Wow! Apple, the world’s largest company lost 31.6% of its market capitalization since mid-September. This week’s new price low showed the first real bullish divergence. Is AAPL’s decline over, at least for now?

The shares of the world’s largest company recovered a bit after falling as much as 31.6%. What’s the bigger story, the 31.6% drop or Wednesday’s 4% recovery?

The chart below shows that Wednesday’s low at 483 occurred right around double green trend line support.

This is pretty much in line with the expectation I shared via the December 10, article about Apple here on iSPYETF: “It seems to me that Apple is heading for a new low, perhaps around 480 – 490.”

The same article stated that: “A new low unconfirmed by a new RSI low would create a bullish divergence and possibly prove as a springboard for a more sustainable rally into Q1 2013.”

The new low was carved out against a bullish RSI divergence. Will that be enough to get Apple shares moving higher again?

percentR, the same indicator we used to confirm Apple’s top, has moved from below to above 20. This is considered a bearish low-risk entry. The regular ‘default trade’ is to go short with a stop-loss (based on closing prices) at Wednesday’s high.

However, going short may not be the greatest idea since Apple precisely hit our down side target against a bullish RSI divergence. It may be better to use RSI as an initial change of trend confirmation. A close above 510 would be positive.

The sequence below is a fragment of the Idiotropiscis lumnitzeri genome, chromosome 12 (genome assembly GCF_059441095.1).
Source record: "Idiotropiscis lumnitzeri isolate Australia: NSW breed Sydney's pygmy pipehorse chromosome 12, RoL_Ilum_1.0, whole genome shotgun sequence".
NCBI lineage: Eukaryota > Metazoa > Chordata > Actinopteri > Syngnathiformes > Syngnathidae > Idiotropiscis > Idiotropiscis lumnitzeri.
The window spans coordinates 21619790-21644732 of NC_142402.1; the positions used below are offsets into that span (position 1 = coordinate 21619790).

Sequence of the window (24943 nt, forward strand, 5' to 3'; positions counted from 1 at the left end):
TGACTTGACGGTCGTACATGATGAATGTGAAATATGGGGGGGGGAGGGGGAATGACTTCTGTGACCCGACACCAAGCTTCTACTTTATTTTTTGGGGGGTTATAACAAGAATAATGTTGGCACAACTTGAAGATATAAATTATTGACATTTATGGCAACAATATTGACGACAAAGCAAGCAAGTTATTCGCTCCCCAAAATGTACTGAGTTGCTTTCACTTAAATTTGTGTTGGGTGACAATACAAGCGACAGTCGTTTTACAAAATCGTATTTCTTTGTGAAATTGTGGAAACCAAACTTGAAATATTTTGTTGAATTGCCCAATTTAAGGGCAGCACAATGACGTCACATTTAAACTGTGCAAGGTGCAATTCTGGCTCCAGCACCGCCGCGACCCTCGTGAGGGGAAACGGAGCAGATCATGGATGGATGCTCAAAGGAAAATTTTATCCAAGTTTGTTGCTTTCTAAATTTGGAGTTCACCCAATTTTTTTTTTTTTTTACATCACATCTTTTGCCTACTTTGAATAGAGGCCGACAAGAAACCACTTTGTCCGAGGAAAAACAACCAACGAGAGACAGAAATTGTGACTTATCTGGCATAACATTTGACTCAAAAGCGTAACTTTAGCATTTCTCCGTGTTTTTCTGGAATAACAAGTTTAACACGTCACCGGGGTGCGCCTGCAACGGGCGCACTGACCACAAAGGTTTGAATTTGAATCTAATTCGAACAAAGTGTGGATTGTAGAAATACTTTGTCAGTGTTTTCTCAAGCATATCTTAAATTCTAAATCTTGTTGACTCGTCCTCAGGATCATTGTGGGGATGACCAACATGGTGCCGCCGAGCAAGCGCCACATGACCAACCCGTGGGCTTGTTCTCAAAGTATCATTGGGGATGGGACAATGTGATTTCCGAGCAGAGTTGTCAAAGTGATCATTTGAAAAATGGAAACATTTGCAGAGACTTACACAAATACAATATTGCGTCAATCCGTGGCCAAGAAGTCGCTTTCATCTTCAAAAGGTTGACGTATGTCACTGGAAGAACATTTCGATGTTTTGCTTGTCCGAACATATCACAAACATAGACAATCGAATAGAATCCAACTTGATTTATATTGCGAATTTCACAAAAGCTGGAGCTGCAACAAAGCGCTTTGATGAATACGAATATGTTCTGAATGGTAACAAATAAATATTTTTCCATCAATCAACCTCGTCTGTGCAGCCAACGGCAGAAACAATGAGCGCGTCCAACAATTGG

Apple Sentiment Gauges

I like looking at sentiment extremes to gain an extra edge. Bullish extremes are bearish for the stock and vice verse. Unfortunately, there are no sentiment extremes for Apple.

The short interest on AAPL is within the normal range (about 2% of outstanding shares) as is the options put/call ratio. Other options measure a closer to optimistic than pessimistic extreme, which is odd considering Apple’s 31% tumble.

Apple Cycles and Seasonality

AAPL has enjoyed a multi-year bull market with average annual gains of 63% since 1998 (the first year of profitability after Steve Job’s return to Apple).

For that reason Apple’s seasonality has a distinct bullish bias. The beginning of the year is generally less bullish for Apple shares, but obviously a 14-year predominantly bullish seasonality chart is little help during this bear market period.


Sentiment and seasonality don’t provide much of an edge, so we’ll keep technicals in the driver’s seat. Based on the bullish RSI divergence there’s good potential for a bounce. percentR suggests to wait for a close above 510 before going long.

Due to the potential for an upcoming S&P 500 reversal, it will be smart to elevate stop-losses if prices do rally and keep a stop loss no lower than 480 initially.